By Michael Bryan
I've been hugely entertained by the GOP primary between Flake and Cardon, but really I haven't seen much difference between them. Differences do exist, of course, and many Republicans can tell you all about them. Democrats generally won't be able to see a lick of difference.
But there is one subject on which there is a key difference between these two Republicans: abortion.
Mr. Flake and Mr. Cardon are clearly both opposed to abortion. But in today's GOP, Mr. Flake is 'soft' on abortion, and Mr. Cardon is a 'real' Republican.
The GOP has been moving sharply rightward on abortion lately. Opposing abortions even in the circumstance of rape or incest is now a very mainstream GOP position. Increasingly, the GOP orthodoxy is to force a victim of rape or incest to bear the child of the man who violated her.
Who says the Center For Arizona Policy isn't good for anything? I would not have realized just how many GOP candidates for Federal office this year side with Mr. Cardon in forcing victims of rape and incest to carry the progeny of thier attackers to term without their candidate questionaire.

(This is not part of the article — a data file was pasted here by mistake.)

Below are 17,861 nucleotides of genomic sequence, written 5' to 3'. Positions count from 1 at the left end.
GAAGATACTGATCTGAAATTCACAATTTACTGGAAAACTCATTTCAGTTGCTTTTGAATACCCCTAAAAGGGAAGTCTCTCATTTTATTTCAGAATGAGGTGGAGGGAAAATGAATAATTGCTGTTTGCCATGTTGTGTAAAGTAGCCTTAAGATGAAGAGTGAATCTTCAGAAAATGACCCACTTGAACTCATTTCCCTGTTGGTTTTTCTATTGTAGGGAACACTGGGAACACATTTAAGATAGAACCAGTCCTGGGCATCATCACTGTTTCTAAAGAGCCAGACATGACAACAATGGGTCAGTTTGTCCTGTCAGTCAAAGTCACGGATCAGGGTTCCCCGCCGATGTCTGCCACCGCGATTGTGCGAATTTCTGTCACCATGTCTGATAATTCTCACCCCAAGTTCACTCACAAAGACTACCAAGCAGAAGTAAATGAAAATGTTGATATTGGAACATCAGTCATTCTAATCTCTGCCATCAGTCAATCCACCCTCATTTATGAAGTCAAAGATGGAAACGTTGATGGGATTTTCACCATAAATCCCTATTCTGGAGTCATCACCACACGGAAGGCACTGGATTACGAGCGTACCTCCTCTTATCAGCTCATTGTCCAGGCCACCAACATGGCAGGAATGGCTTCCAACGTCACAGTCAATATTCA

GOP politicians who favor forcing women to bear the children of rape and incent include: Jon Paton in CD1, Martha McSally in CD2, Gabriela Saucedo Mercer and Jaime Vasquez in CD3, Paul Gosar (who even seems to oppose abortion even to save the life of the mother) and Ron Gould in CD4, Kirk Adams and Matt Salmon in CD5, David Schweikert in CD6 (I guess Benny is soft on abortion), Trent Franks in CD8, and Leah Campos Schandlbauer, Travis Grantham, Vernon Parker, Wendy J. Rogers, and Martin Sepulveda in CD9.
In fact, in most Congressional districts, Republicans don't have a choice about choice: they only have candidates who support forcing women to carry rape and incest pregnancies to term.
Indeed, most GOP candidates for State Legislature also support forcing victims of rape and incest to term as well, even in presumably competitive districts. I encourage any Republican who doesn't support such an extreme position to take a close look at the questionaire of your local candidates. You might be surprised.